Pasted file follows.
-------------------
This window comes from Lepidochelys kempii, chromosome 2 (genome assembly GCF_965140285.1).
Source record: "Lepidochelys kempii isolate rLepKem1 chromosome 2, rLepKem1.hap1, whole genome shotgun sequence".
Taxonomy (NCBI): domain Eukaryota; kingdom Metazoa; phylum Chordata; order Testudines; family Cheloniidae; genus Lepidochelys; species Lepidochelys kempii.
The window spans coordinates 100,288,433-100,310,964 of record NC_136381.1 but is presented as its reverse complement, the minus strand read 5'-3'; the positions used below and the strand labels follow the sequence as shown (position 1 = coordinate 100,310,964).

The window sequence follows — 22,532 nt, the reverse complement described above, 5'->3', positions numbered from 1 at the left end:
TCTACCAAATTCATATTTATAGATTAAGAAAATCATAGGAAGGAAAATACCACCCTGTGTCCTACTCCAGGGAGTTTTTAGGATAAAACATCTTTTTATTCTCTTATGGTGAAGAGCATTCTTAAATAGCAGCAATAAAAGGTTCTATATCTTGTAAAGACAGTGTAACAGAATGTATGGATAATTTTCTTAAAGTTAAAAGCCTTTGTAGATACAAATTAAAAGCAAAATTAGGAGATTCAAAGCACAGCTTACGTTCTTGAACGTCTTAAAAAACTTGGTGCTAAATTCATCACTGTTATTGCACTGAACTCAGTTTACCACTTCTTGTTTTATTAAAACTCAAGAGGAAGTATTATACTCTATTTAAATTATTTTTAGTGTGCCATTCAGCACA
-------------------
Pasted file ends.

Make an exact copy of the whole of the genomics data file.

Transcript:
This window comes from Lepidochelys kempii, chromosome 2 (genome assembly GCF_965140285.1).
Source record: "Lepidochelys kempii isolate rLepKem1 chromosome 2, rLepKem1.hap1, whole genome shotgun sequence".
Taxonomy (NCBI): domain Eukaryota; kingdom Metazoa; phylum Chordata; order Testudines; family Cheloniidae; genus Lepidochelys; species Lepidochelys kempii.
The window spans coordinates 100,288,433-100,310,964 of record NC_136381.1 but is presented as its reverse complement, the minus strand read 5'-3'; the positions used below and the strand labels follow the sequence as shown (position 1 = coordinate 100,310,964).

The window sequence follows — 22,532 nt, the reverse complement described above, 5'->3', positions numbered from 1 at the left end:
TCTACCAAATTCATATTTATAGATTAAGAAAATCATAGGAAGGAAAATACCACCCTGTGTCCTACTCCAGGGAGTTTTTAGGATAAAACATCTTTTTATTCTCTTATGGTGAAGAGCATTCTTAAATAGCAGCAATAAAAGGTTCTATATCTTGTAAAGACAGTGTAACAGAATGTATGGATAATTTTCTTAAAGTTAAAAGCCTTTGTAGATACAAATTAAAAGCAAAATTAGGAGATTCAAAGCACAGCTTACGTTCTTGAACGTCTTAAAAAACTTGGTGCTAAATTCATCACTGTTATTGCACTGAACTCAGTTTACCACTTCTTGTTTTATTAAAACTCAAGAGGAAGTATTATACTCTATTTAAATTATTTTTAGTGTGCCATTCAGCACA